A prolonged hard frost in Belgium’s major fruit-growing region of Flanders last week had a devastating effect on crops, according to grower body Boerenbond.
The organisation said frosts over April 19-20 had been “much stronger than forecasts had predicted.”
In south Limburg, a Flanders province that produces more than half of Belgium’s free fruit, temperatures reached -6°C, which Boerenbond said made them the worst blossom-time frosts for over 25 years.
They also coincided with blossom that was two weeks early due to warm weather.
The grower body said various protective measures were taken, even including the deployment of a helicopter, but fruit crops were still severely affected.
Having since assessed the damage, it estimates that 78% of the apple harvest will be lost.
In cherries, losses were also great despite being better protected overall, Boerenbond said.
“We’re talking average losses of 82% on plots without protection, but up to 56% even on plots where protection measures were taken.”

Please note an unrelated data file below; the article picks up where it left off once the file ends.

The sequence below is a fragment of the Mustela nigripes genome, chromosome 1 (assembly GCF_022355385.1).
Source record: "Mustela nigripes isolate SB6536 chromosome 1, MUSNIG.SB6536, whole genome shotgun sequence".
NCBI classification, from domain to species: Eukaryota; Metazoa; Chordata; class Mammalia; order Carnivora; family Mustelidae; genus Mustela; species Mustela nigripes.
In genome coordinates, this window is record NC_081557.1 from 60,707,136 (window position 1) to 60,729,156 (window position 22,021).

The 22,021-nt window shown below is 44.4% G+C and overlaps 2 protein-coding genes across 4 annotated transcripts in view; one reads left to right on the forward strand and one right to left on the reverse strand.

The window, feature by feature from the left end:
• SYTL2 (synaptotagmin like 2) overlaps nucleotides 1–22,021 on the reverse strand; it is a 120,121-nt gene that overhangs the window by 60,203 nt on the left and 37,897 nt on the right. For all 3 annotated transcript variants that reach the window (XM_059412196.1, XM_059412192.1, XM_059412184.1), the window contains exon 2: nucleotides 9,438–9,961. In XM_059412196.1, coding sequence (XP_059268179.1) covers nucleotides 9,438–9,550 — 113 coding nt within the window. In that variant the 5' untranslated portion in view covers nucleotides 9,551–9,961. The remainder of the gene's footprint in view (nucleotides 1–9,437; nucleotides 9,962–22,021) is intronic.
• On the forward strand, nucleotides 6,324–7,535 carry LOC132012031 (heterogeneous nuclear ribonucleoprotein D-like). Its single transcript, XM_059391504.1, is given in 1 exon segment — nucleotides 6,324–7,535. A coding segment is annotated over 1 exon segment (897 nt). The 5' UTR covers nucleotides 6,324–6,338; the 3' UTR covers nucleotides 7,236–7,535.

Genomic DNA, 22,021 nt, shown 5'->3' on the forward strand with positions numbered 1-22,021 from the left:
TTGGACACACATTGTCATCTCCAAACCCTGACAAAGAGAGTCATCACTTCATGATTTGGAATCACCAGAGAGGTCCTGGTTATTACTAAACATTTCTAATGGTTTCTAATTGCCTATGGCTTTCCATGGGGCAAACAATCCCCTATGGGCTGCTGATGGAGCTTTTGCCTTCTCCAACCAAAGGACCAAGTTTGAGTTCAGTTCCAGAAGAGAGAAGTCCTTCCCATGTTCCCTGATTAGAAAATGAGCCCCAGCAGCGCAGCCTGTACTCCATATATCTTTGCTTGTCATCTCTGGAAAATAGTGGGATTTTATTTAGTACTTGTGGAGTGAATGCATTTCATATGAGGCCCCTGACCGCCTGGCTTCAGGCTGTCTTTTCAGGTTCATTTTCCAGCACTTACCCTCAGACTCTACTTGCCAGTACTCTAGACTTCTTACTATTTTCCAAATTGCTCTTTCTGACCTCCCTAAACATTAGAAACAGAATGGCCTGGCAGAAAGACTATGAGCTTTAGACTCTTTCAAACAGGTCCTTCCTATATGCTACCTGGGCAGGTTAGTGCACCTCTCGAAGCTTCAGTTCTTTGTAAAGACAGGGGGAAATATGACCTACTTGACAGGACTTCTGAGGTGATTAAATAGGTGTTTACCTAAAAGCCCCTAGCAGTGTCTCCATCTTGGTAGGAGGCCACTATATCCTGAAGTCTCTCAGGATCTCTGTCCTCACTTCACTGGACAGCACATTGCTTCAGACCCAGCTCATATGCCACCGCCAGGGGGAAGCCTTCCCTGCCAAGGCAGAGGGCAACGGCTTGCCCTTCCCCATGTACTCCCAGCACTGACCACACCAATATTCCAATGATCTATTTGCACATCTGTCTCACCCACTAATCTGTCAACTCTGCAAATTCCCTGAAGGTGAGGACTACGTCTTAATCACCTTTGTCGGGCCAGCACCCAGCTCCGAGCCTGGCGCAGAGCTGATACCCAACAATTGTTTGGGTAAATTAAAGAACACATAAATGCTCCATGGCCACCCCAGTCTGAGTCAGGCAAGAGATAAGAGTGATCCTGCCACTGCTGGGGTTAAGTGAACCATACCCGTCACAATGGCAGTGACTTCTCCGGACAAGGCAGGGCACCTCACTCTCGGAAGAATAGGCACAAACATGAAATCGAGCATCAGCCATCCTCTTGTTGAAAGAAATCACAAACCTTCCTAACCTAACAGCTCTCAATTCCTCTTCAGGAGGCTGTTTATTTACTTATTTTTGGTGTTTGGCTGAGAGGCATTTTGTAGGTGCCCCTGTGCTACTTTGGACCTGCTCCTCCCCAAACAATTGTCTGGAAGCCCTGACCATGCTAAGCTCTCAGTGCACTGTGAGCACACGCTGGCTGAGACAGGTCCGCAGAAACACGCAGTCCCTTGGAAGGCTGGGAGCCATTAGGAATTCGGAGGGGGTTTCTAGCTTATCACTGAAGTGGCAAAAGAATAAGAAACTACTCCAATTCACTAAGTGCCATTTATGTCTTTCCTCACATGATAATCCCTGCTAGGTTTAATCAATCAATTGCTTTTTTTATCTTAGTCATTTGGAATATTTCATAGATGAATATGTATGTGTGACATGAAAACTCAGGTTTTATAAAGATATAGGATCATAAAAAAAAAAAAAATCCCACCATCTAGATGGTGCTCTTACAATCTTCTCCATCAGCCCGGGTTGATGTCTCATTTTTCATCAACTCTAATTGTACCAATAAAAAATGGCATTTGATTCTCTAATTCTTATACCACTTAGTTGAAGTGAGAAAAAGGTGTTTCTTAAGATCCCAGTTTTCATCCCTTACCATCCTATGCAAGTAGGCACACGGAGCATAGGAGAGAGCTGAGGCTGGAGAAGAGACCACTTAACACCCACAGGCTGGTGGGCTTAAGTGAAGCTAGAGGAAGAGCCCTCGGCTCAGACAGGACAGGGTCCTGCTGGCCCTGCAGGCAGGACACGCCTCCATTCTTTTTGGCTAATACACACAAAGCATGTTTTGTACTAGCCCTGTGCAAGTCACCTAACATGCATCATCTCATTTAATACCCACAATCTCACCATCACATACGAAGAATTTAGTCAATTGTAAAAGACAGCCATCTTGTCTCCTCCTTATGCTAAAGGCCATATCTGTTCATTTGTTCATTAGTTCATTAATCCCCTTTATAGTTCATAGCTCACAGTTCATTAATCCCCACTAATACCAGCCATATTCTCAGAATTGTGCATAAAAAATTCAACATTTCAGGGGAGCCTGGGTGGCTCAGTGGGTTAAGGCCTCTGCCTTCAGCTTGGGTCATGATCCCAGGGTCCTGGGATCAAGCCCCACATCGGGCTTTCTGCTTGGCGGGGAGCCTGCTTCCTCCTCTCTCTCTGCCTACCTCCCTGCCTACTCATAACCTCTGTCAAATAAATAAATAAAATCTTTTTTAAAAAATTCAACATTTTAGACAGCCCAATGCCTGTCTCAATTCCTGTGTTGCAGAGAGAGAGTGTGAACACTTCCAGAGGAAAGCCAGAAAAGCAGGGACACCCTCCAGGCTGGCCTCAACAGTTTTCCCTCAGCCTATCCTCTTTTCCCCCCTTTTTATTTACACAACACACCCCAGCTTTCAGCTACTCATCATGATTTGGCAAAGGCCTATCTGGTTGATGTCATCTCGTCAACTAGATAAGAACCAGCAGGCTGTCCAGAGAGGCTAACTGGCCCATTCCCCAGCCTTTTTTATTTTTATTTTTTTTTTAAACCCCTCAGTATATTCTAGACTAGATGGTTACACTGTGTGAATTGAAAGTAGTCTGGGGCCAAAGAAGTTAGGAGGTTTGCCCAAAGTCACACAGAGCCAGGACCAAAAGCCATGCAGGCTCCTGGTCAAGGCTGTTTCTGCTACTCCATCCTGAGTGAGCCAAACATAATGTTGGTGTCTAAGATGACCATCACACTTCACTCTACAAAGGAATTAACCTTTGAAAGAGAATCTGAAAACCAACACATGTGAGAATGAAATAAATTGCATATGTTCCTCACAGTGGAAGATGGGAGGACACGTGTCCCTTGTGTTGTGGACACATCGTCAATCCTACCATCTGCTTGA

Pear losses are expected to be around 63% on unprotected plots, 37% on those with protection.
Frosts last week also impacted on apple growers in northern Italy, with varying accounts as to the severity of the damage.
Temperatures dipped below freezing over two nights last week in the northern regions of South Tyrol and Trentino.
Speaking with PBUK, a representative of Subtiroler Obstversteigerung (Asta Frutta) said the industry would need to wait a while longer to fully evaluate the damage.
“It’s not so easy to say now how much has been damaged – we will have to wait for about two weeks,” general manager Georg Theiner said.
“There is some damage in regions of South Tyrol and Trentino in the north of Italy…but whether it is 5%, 10%, or 20% I cannot say.”
He added that overall it seemed the frosts were more severe than those received last year.
In terms of varieties, Theiner believed Jonagold, Golden Delicious, Red Delicious and Granny Smith would be the most heavily affected.